.While the food cooks, we explore the island, beer in hand. Naturally, everyone is in jovial spirits.  Kren casts a line from shore.  Ludditis snaps a photo of Jonelis and Bill Blair.  For some reason they wear camouflage.  Strange.  Can it be that those two actually believe fish cannot see them when dressed in such garb?

Canada 2014-8592p Bill Blaire SMALL A

Jonelis and Bill Blair in Camo

The head guide calls us to table. Our first shore lunch yields deep-fried walleye with onions and potatoes, hot beans and corn. To my tastes, this represents the ultimate in wilderness cuisine.  I am subsequently proven wrong.  Canada 2014-8576AThe next day, we are introduced to Walleye with peppers and sharp seasoning.  The day following that, they roll out Honey Garlic Walleye!  I squeeze my eyes closed to concentrate fully on that exquisite flavor!  I will always remember shore lunch as the pinnacle of life as we know it.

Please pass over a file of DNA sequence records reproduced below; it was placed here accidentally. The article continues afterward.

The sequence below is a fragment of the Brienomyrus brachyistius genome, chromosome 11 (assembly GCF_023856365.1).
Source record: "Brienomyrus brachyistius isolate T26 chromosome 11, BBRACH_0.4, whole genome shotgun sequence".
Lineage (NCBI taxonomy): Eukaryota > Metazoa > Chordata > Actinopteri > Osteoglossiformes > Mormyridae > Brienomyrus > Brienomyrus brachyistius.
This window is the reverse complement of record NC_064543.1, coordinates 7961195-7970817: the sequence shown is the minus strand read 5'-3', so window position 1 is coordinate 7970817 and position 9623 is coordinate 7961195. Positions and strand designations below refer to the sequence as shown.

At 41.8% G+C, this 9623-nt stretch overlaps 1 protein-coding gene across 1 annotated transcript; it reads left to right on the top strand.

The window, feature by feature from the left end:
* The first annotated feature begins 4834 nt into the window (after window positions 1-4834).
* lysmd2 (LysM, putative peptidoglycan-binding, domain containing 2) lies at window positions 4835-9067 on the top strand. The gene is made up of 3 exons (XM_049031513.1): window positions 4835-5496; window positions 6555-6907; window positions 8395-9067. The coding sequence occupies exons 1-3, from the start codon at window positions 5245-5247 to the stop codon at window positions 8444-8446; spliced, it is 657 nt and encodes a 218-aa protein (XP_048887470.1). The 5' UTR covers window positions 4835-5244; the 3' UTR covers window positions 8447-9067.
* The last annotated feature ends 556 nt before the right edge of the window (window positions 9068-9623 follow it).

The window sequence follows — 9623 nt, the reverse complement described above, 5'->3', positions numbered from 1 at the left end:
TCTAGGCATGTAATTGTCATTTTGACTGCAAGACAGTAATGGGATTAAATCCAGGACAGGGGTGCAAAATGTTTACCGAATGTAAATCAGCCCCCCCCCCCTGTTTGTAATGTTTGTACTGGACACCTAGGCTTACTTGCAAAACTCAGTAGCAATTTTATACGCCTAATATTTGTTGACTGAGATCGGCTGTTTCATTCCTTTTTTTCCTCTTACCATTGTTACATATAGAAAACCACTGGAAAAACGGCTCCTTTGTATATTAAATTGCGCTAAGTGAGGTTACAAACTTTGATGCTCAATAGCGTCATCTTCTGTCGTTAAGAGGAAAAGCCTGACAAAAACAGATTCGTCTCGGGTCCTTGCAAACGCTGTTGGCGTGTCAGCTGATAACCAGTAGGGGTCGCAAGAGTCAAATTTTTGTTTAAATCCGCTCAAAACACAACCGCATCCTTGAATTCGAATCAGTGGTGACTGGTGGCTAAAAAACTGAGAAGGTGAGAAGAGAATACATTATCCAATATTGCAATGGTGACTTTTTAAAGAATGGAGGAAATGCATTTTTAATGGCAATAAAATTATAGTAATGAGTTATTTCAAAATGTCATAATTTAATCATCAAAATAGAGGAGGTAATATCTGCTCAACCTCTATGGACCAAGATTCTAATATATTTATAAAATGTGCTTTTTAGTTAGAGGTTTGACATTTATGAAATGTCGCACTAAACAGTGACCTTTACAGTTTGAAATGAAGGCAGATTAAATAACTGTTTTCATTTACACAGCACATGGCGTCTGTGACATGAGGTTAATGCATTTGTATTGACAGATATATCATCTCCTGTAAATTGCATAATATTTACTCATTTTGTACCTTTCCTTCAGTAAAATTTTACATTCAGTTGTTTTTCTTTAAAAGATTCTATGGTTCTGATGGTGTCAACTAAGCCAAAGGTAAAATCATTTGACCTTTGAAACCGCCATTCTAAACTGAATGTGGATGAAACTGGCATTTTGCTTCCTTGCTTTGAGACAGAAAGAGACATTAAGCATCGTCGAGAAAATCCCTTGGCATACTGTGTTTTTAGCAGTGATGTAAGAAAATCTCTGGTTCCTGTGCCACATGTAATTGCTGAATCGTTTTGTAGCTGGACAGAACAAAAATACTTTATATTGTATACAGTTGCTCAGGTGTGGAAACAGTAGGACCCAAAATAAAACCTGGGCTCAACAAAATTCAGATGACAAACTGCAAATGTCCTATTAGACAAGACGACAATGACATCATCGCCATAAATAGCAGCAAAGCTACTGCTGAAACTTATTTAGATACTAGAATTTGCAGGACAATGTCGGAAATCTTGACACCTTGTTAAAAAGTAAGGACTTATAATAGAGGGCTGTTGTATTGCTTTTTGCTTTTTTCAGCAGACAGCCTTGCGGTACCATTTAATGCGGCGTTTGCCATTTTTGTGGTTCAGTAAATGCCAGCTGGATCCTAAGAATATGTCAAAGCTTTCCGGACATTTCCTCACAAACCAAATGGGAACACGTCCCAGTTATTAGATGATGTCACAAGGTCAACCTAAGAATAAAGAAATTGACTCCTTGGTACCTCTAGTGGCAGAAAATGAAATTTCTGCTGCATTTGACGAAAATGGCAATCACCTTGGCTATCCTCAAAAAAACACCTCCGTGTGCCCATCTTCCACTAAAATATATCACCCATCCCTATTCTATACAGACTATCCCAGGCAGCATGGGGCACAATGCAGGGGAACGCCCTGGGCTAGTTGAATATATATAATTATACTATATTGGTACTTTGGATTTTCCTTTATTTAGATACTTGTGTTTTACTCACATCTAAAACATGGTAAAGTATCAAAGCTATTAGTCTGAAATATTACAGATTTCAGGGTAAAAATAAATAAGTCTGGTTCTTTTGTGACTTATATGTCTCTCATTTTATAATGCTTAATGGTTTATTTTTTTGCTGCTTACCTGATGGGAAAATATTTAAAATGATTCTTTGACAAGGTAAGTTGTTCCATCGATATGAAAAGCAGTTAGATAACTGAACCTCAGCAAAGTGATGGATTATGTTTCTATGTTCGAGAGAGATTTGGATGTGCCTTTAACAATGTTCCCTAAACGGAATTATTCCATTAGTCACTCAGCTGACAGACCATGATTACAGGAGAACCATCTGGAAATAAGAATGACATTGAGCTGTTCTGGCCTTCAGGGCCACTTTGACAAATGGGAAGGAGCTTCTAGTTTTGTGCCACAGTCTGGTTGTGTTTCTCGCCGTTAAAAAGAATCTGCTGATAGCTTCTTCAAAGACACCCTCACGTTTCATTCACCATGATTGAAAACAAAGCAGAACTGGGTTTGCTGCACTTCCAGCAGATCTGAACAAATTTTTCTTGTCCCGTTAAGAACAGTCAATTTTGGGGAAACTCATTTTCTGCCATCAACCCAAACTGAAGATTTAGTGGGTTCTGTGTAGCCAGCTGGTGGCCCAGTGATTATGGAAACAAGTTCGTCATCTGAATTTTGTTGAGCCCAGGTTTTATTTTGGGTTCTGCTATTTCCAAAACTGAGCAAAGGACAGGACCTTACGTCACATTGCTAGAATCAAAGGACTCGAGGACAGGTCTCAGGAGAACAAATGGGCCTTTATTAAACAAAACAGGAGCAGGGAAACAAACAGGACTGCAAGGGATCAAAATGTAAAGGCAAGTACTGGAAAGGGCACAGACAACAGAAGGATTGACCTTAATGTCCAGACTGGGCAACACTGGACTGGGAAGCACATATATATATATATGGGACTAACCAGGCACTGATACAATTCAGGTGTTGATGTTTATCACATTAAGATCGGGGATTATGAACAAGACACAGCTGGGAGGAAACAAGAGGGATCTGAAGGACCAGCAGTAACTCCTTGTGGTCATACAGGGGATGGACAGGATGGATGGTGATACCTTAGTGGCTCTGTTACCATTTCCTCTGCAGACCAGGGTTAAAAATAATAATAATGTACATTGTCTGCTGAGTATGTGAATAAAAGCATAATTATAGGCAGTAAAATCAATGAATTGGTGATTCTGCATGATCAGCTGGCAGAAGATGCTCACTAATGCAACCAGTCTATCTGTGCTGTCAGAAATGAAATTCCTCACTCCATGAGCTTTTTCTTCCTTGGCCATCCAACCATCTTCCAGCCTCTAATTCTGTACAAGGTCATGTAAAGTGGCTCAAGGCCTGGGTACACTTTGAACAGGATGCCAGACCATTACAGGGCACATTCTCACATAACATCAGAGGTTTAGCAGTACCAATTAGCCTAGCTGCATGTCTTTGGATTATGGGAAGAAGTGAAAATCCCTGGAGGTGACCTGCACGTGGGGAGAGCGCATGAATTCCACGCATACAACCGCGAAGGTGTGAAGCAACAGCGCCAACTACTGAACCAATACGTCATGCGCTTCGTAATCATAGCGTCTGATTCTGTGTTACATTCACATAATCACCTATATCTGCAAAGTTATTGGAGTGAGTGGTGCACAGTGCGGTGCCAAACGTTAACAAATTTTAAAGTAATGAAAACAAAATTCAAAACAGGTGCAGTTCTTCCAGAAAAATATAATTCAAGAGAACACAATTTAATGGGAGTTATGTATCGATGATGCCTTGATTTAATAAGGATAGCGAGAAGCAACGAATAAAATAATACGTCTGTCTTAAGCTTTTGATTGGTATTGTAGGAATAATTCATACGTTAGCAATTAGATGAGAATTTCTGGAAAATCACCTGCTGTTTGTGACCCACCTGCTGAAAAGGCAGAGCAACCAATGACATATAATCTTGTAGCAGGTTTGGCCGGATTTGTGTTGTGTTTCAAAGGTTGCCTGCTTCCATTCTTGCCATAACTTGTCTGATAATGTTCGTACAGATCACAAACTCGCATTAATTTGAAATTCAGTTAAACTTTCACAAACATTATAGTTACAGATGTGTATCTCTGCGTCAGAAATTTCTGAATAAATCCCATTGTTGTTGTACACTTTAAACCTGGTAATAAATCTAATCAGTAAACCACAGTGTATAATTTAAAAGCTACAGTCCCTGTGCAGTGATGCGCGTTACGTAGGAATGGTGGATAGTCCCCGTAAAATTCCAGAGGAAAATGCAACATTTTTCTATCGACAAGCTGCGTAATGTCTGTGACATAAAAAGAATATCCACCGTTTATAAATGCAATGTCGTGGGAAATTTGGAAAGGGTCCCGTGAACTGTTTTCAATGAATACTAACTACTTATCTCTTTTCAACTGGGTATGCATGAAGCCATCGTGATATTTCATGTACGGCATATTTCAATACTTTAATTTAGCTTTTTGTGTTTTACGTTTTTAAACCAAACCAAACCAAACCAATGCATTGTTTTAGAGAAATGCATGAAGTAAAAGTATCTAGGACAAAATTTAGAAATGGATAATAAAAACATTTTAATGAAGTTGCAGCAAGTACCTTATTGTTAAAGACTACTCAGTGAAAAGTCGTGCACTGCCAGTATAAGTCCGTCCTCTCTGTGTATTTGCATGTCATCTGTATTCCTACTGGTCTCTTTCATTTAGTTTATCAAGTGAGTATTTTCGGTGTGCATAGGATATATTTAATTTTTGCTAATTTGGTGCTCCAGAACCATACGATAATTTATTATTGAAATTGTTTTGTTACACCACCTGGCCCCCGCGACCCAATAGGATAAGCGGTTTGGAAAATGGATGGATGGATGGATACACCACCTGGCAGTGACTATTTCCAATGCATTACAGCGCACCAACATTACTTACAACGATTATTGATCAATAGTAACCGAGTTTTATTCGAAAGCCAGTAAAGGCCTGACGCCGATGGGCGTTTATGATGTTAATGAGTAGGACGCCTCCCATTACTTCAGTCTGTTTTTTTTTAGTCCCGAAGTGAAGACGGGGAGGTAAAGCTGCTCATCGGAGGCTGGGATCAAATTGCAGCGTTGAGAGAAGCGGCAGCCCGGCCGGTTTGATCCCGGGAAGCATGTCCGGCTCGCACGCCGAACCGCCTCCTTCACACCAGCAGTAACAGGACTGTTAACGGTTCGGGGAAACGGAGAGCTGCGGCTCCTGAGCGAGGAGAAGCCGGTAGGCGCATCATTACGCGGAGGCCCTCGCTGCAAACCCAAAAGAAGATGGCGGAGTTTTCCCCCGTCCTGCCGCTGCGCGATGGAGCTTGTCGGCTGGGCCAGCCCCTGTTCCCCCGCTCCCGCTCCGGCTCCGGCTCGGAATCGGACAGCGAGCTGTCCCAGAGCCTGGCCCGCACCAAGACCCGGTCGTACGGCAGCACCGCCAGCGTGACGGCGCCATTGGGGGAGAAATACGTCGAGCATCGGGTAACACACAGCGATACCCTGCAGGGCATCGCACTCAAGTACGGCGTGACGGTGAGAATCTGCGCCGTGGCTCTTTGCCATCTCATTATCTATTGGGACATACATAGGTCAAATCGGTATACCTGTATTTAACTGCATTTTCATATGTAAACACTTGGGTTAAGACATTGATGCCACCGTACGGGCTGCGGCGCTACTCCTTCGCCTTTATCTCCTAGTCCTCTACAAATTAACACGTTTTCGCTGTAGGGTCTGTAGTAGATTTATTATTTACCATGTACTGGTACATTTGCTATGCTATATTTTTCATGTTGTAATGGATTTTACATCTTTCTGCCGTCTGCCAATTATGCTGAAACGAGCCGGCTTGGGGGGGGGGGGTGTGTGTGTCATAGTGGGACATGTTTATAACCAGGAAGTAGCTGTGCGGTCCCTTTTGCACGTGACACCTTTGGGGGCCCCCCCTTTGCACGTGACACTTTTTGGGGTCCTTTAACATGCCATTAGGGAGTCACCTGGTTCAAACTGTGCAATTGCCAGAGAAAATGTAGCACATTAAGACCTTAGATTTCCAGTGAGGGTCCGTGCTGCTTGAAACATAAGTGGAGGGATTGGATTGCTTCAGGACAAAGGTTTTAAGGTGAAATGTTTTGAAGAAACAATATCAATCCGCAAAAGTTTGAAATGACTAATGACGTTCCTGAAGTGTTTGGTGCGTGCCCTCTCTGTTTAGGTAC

On this particular day, Alexander Harbinger is first to spot a floatplane headed directly to our island. The plane lands on the water and taxies to a rock slab.Canada 2014-8201A  Out the door pops the manager, dressed in his Sunday best, balancing a platter high like a professional waiter.  Martinis in long stemmed glasses!  I tell you sir this is my idea of roughing it!

After a full meal, we lay about on huge slabs of rock, looking perhaps like beached whales. Jim Kren finds sleeping quarters more to his liking.  If this is the wilderness, we lack for nothing.

Canada 2014-8211A 300When traveling to remote areas of the world, one is frequently warned about the dangers of drinking the local water. Consequences are colloquially known as Montezuma’s Revenge.